Online Writing Degree Programs

Bachelor's and master's degree programs in writing can be taken online but usually require an on-campus residency component. Discover what you can learn in these online degree programs, what your focus options are and what kinds of career opportunities may be available to graduates. Schools offering English Reading & Writing degrees can also be found in these popular choices.

What Writing Degrees Can I Complete Online?

Those interested in pursuing undergraduate study can obtain either a Bachelor of Arts (B.A.) in Creative Writing or a B.A. in English with an emphasis in creative writing; however, these programs are not typically offered entirely online. If you're looking to study writing at the graduate level, many master's degree programs are delivered partly or completely online. Students in these programs can concentrate on general creative writing or narrow their focuses to more specific areas of study, such as popular fiction or children's books. Master's degree programs may include a residency requirement, in which you are required to spend anywhere from one week to one summer per year on campus.

While completing your online classes, you will need frequent access to the Internet, and it is recommended you have a high-speed connection. Using chat rooms, you will be able to participate in class discussions. In some programs, your active and frequent participation is expected and can make up a significant portion of your grade.

Online Options Bachelor's degree programs in English or creative writing are rare; master's degree programs in creative writing or specific types of writing are more widely available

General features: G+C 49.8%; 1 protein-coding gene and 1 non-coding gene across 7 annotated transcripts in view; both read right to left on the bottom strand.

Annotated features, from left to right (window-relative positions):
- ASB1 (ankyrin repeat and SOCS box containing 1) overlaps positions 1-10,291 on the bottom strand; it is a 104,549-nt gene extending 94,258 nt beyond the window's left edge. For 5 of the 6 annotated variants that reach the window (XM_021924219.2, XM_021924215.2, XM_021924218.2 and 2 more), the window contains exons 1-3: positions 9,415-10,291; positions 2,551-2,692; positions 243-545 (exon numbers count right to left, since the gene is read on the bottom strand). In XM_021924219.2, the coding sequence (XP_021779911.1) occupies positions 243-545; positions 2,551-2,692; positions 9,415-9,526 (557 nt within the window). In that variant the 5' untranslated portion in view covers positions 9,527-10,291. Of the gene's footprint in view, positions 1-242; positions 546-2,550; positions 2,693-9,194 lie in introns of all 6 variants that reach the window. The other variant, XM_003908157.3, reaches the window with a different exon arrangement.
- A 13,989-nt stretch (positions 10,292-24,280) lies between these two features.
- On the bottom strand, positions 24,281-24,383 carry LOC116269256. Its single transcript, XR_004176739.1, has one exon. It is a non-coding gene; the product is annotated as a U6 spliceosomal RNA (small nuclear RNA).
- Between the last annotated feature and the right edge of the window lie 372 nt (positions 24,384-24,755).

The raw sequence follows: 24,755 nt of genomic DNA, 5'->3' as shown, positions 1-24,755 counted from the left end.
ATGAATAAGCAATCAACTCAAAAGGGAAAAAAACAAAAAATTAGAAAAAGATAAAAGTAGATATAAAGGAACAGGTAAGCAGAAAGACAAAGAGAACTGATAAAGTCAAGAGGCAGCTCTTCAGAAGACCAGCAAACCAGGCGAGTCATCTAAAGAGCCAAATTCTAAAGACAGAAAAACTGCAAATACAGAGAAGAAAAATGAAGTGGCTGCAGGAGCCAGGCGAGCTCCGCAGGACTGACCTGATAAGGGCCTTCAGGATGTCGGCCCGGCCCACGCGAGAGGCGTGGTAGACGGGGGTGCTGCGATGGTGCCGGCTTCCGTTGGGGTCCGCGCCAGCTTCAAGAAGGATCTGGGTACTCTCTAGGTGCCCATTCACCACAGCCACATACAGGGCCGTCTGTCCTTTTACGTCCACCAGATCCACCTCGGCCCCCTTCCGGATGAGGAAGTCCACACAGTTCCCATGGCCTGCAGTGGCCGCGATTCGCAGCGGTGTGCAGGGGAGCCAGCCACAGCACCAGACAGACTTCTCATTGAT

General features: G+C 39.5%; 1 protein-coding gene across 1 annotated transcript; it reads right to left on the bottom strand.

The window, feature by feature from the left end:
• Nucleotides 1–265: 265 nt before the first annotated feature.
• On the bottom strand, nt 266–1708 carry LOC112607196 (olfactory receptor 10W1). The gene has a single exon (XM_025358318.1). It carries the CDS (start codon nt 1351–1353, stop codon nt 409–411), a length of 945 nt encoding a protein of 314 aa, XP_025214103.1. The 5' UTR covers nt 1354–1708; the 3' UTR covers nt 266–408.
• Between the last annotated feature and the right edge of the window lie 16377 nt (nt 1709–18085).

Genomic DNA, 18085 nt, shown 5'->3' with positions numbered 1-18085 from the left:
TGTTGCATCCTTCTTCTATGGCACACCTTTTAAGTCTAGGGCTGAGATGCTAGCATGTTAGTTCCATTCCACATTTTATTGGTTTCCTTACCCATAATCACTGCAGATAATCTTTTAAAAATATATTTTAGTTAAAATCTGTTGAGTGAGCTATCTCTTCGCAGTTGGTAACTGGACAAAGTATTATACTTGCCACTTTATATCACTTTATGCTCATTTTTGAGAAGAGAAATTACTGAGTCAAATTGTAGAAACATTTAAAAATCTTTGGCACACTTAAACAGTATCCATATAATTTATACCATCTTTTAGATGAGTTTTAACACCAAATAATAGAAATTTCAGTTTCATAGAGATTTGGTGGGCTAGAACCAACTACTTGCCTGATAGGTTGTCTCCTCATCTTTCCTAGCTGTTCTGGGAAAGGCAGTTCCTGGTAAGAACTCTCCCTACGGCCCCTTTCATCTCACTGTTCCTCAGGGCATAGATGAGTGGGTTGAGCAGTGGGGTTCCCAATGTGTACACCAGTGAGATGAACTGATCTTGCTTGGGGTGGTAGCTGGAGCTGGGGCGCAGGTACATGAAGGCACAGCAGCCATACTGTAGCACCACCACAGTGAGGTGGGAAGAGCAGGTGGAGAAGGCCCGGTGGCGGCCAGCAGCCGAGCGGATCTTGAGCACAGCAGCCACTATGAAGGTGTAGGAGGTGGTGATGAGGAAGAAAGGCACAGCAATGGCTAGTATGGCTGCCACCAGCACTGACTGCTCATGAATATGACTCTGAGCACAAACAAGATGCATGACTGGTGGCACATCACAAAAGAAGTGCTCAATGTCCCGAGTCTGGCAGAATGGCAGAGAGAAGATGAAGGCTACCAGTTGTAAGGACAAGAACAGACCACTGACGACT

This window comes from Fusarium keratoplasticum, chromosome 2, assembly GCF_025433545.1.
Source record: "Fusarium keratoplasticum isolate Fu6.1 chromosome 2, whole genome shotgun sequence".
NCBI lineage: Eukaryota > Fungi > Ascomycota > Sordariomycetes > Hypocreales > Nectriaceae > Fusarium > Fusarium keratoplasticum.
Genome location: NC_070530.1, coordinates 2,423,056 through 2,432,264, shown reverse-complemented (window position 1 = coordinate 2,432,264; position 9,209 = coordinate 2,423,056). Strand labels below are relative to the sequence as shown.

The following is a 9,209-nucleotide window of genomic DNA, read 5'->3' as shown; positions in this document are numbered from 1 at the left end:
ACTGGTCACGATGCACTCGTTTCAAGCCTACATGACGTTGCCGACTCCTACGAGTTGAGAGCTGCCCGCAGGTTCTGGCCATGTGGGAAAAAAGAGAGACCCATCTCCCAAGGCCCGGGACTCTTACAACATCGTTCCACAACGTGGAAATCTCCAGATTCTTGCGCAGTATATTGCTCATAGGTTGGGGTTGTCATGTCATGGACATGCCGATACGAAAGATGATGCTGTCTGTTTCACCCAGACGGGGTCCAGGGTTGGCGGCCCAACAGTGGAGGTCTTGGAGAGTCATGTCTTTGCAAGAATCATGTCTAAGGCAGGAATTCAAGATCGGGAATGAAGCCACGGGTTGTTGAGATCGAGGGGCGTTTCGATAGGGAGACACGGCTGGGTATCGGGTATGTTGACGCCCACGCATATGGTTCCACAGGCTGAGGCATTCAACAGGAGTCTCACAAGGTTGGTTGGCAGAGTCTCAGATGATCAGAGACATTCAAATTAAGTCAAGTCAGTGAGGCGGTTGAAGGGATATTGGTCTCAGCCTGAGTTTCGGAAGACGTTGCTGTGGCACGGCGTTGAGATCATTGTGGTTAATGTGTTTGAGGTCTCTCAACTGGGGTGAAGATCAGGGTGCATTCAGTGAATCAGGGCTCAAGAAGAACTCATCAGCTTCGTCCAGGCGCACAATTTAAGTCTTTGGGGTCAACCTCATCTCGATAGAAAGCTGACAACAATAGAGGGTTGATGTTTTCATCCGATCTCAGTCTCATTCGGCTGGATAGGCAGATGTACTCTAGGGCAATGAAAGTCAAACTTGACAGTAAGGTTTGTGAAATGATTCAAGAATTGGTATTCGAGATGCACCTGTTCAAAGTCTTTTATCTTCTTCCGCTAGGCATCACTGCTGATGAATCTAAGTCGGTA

Common Areas of Study Character and plot development, point of view, poetry, nonfiction, genre writing
Career Options Staff writer, editor, freelance writer, novelist, teacher
Median Salary (2018)$62,170* (for writers and authors)
Job Outlook (2016-26)8% growth* (for all writers and authors)

Source: *U.S. Bureau of Labor Statistics

What Will I Learn About?

You will be taught more than how to create technically correct writing. You'll start by learning how to accept criticism and how to critique and edit the works of other writers. You'll go on to learn the fundamentals of writing, such as how to build suspense, elicit emotion and create dialogue. From there, you will be taught how to develop characters, plots and points of view in your writing. You will use these skills during the course of your program to ultimately create a work serving as your final project or thesis.

Bachelor's degree programs are often broad, focusing on English or creative writing, whereas many Master of Fine Arts (MFA) programs concentrate strictly on composing fiction, nonfiction or poetry. Currently, there are MFA programs that allow you to focus on a specific genre, such as romance or fantasy. Some programs may teach you how to market your finished products. There are also bilingual programs that provide you with the tools to work in and write for non-English-speaking markets.

What Kinds of Careers Can I Pursue?

Bachelor's degree holders have the necessary skills to pursue work in a variety of sectors, including editing, grant writing for nonprofit organizations and staff writing for journals, magazines or websites. You may also find work on a freelance basis as a writer or editor. Many graduates pursue a creative writing MFA as a means to start a teaching career. Other MFA holders go on to start their own publications, become screenwriters, write novels or become playwrights.

To continue researching, browse degree options below for course curriculum, prerequisites and financial aid information. Or, learn more about the subject by reading the related articles below:

  • 1. Degree Options:
The schools in the listing below are not free and may include sponsored content but are popular choices among our users. Tuition and costs will vary across programs and locations. Be sure to always request tuition information before starting a program.

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